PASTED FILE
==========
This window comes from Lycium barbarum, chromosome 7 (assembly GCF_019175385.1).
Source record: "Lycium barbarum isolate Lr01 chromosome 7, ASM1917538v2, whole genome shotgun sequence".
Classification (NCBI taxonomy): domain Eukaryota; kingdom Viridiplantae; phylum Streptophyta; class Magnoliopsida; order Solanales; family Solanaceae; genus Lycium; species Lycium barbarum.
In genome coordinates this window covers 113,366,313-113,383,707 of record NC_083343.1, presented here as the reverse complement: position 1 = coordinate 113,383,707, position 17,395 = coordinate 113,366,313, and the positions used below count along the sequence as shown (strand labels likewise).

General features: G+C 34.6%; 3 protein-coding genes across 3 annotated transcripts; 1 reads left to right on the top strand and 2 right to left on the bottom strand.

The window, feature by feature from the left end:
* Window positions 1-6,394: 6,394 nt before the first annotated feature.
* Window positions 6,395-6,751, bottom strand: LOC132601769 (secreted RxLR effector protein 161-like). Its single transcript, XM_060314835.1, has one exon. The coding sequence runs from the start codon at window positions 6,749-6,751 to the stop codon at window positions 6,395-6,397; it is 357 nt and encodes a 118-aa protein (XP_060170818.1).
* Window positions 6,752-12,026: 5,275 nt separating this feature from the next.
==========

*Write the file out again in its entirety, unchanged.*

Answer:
This window comes from Lycium barbarum, chromosome 7 (assembly GCF_019175385.1).
Source record: "Lycium barbarum isolate Lr01 chromosome 7, ASM1917538v2, whole genome shotgun sequence".
Classification (NCBI taxonomy): domain Eukaryota; kingdom Viridiplantae; phylum Streptophyta; class Magnoliopsida; order Solanales; family Solanaceae; genus Lycium; species Lycium barbarum.
In genome coordinates this window covers 113,366,313-113,383,707 of record NC_083343.1, presented here as the reverse complement: position 1 = coordinate 113,383,707, position 17,395 = coordinate 113,366,313, and the positions used below count along the sequence as shown (strand labels likewise).

General features: G+C 34.6%; 3 protein-coding genes across 3 annotated transcripts; 1 reads left to right on the top strand and 2 right to left on the bottom strand.

The window, feature by feature from the left end:
* Window positions 1-6,394: 6,394 nt before the first annotated feature.
* Window positions 6,395-6,751, bottom strand: LOC132601769 (secreted RxLR effector protein 161-like). Its single transcript, XM_060314835.1, has one exon. The coding sequence runs from the start codon at window positions 6,749-6,751 to the stop codon at window positions 6,395-6,397; it is 357 nt and encodes a 118-aa protein (XP_060170818.1).
* Window positions 6,752-12,026: 5,275 nt separating this feature from the next.